Special 20th anniversary
of Resolution 1325
message from president of mouvement inamahoro
dr. marie louise baricako
Burundian women join the rest of the world in celebrating the 20th anniversary of Resolution 1325 on Women, Peace and Security.
Resolution 1325 is a United Nations Security Council resolution passed on August 31, 2000, so there are 20 YEARS of that. It is the first resolution of its kind that evokes not only the disproportionate impact of conflict on women but also their role in conflict resolution and peace-building, even if this role is often underestimated by other consolidation actors. In addition to the case of Burundi, which was topical at the moment, the experiences of countries that have experienced recent conflicts such as the former Yugoslavia, Rwanda, Sierra Leone, Liberia, as well as other conflict zones have largely inspired the birth of Resolution 1325 , which has fundamentally changed the image of women in conflict situations, from victims to participants actively working to maintain and consolidate peace and negotiate..
This resolution therefore calls on States and other actors involved in the resolution of the various conflicts to recognize this role and to give women the place they deserve to make their contribution, which the United Nations believes is essential if we are to truly bring about peace in our countries. This resolution is based on three pillars known as 3 P: prevention and protection from acts of violence during wars and other conflict situations and participation in decision-making spheres, including peace processes.
This resolution was followed by others to strengthen these three pillars and together the 10 resolutions already voted since 2000 constitute the WOMEN PEACE AND SECURITY AGENDA (WPS).
Burundian women attach great importance to this resolution for several reasons :
1. It was voted two months after the signing of the Arusha Agreement for Peace and Reconciliation and the experience of Burundian women in the Arusha negotiations, as well as the various activities organized on the ground, helped to document the drafting of the Resolution 1325. As a reminder, Burundian men have not welcomed the strong willingness of women to participate in peace negotiations. One of the politicians did not even hesitate to say that "our place is in bed and in the kitchen" or" Negotiations is not a children's game" (Si aho gutuma umwana). « It was in front of high-profile figures in this case Ruth Sando Perry, former President of the transitional government in Liberia, one of the facilitators in the inter-Burundian negotiations. Stunned, she asked him to apologize and he did it in spite of himself.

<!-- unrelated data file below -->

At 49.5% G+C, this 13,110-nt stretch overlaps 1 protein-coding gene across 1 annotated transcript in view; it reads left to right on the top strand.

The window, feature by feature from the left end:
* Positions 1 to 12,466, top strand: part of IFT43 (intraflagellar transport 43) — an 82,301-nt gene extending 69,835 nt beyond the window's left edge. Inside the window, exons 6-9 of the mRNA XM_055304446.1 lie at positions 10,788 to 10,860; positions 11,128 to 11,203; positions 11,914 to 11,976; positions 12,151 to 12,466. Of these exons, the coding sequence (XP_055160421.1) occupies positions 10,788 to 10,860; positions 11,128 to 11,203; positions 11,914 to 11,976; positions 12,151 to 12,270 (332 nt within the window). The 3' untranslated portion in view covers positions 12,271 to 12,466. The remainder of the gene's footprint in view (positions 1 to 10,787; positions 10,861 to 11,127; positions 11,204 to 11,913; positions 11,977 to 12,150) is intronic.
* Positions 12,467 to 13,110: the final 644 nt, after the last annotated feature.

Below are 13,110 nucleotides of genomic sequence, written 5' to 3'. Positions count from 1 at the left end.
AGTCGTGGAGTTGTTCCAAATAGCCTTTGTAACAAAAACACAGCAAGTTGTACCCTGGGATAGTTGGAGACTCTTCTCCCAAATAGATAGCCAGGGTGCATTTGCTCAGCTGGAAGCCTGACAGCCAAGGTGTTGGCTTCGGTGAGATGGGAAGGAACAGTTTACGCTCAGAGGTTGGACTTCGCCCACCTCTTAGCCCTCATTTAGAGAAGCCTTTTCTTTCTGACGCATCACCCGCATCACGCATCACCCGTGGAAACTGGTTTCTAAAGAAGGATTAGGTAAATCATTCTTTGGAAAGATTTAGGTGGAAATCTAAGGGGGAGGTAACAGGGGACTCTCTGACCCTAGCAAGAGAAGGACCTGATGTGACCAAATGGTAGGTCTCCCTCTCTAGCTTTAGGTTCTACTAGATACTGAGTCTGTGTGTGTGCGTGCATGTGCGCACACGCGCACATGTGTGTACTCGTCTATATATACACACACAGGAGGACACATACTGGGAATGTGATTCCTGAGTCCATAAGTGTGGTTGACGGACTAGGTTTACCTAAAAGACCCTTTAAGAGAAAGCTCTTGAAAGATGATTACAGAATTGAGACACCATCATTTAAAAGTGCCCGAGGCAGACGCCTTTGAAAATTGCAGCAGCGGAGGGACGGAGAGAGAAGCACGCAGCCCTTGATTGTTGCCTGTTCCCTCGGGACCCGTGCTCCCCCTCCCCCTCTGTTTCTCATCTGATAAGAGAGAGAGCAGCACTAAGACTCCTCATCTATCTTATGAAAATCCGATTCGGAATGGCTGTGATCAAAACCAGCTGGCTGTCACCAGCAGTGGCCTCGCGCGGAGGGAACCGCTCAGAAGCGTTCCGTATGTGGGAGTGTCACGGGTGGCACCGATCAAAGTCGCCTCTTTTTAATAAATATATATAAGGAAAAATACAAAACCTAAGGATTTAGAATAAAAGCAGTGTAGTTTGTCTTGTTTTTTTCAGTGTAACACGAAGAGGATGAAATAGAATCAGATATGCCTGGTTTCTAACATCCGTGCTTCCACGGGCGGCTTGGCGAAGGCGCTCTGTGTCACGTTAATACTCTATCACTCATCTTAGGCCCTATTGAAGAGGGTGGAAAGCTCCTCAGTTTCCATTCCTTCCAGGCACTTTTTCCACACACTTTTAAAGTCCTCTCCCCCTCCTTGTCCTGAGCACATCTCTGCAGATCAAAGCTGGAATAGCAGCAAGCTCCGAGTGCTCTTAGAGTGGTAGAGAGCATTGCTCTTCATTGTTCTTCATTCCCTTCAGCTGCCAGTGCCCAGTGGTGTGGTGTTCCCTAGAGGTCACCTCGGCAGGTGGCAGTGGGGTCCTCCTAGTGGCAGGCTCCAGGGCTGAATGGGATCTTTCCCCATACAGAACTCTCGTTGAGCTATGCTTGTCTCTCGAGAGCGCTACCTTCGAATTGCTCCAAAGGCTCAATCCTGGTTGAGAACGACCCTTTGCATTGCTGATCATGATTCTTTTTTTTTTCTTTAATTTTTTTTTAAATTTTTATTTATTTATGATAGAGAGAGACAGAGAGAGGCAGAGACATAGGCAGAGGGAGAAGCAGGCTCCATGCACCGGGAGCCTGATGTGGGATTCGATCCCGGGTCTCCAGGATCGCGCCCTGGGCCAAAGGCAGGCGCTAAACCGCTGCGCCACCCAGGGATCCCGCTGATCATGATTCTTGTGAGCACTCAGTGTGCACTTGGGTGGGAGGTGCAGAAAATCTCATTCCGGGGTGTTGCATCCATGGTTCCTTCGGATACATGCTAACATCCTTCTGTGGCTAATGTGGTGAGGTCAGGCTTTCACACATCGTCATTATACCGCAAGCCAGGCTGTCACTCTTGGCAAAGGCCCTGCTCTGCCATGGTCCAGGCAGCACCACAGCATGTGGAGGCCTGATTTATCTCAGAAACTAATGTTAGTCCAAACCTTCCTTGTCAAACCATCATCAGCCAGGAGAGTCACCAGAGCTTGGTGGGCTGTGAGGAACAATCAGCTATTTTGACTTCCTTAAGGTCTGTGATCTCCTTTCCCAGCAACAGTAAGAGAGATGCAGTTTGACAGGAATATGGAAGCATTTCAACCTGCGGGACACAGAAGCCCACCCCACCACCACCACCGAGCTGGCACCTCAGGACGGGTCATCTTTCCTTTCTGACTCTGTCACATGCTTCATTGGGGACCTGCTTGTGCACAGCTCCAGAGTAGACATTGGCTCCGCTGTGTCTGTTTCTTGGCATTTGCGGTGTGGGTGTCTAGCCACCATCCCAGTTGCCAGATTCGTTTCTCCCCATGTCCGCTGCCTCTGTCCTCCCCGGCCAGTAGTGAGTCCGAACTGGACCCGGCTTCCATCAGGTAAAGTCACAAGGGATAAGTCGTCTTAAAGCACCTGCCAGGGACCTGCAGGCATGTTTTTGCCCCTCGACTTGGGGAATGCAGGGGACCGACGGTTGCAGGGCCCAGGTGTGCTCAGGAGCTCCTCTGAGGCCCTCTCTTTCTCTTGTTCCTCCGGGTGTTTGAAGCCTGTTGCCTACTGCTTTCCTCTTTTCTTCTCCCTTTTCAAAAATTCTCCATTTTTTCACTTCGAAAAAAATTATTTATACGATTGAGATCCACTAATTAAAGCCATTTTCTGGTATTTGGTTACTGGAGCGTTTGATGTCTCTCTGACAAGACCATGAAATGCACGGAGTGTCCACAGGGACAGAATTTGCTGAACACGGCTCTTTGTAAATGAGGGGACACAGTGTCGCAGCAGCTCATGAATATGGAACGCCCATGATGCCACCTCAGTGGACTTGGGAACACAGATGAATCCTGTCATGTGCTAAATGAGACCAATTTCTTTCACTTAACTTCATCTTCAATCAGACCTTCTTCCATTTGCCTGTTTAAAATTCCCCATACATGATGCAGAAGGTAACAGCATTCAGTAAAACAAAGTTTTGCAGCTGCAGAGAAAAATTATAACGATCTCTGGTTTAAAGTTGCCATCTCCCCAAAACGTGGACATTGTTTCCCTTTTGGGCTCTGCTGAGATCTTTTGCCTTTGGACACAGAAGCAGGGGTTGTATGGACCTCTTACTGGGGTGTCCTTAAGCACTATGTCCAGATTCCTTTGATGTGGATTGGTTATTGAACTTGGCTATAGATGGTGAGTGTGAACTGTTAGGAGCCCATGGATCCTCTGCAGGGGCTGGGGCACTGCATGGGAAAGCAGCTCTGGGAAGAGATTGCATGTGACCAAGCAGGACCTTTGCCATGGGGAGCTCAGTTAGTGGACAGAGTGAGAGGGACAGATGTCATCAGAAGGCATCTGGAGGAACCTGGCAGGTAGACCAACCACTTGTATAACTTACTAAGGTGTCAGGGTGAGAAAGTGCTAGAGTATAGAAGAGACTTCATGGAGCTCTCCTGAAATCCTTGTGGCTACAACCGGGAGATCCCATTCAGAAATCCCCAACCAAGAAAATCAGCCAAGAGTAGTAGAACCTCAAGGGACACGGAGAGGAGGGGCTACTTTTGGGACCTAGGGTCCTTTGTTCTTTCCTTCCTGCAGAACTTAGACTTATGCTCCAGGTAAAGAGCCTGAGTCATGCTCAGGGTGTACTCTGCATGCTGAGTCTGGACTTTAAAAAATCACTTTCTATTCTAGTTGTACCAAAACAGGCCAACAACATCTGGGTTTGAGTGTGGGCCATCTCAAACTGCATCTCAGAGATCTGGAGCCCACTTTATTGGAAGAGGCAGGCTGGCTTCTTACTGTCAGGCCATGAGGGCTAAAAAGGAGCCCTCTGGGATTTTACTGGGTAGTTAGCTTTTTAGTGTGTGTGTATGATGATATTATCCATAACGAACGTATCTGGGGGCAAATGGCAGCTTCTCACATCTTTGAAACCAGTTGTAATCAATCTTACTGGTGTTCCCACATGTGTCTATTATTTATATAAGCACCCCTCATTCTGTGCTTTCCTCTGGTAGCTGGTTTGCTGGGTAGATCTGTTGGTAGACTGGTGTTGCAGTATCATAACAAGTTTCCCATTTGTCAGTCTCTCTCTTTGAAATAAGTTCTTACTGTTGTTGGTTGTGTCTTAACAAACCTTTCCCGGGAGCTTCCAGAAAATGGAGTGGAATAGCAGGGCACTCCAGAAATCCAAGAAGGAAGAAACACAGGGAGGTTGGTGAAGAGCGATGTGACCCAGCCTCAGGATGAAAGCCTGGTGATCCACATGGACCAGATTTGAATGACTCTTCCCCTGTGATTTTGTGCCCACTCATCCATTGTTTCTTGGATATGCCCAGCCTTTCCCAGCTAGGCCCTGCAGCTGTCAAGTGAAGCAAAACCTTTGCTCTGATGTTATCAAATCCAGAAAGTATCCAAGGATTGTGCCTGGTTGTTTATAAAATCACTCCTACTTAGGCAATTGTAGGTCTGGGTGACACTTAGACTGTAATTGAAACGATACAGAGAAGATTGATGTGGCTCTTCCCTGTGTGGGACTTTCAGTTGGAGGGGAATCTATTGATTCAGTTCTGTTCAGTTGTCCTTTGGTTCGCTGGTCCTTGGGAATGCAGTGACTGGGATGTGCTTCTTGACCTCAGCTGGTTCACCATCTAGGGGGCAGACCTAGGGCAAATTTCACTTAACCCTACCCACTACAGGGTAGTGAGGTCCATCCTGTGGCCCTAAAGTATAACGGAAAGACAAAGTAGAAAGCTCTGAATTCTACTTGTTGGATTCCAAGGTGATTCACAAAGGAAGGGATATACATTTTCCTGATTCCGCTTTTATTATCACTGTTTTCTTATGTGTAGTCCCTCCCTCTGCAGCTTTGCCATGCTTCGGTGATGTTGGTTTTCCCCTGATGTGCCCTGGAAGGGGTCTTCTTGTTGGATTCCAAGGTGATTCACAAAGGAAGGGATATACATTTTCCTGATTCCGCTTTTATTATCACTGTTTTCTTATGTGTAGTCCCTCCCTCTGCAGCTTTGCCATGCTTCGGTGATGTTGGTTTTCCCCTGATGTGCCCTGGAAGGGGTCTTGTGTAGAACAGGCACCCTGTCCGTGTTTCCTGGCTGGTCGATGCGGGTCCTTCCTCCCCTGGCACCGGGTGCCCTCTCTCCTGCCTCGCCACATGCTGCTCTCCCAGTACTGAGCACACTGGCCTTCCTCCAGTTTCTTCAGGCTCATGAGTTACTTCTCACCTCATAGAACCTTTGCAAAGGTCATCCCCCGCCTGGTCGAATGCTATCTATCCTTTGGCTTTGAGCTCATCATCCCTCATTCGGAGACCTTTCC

During this period of negotiations, Resolution 1325 was not yet there to assist us in our advocacy, but we used other mechanisms such as the Convention for the Elimination of All Forms of Discrimination against Women(CEDAW) which reminds states that they must ban all forms of discrimination against women. We could also mention the Beijing platform for action from the 4th Women's Conference in which Burundi participated and which calls for the consideration of women in all aspects of the peace processes, but this action plan was not yet widely popularized at the Burundi level.
Despite the obstacles and thanks to the valuable support in the Burundian conflict, late President Nelson Mandela and other women's organizations such as Femmes Africa Solidarité (FAS) and UNIFEM (now UN Women), the women's delegation has done an extraordinary job: to push for a ceasefire so that the negotiations take place in a calm environment, and to influence taking into account gender provisions in the Arusha Peace Agreement and above all a minimum quota of 30% of women's participation in transitional and post-transition institutions.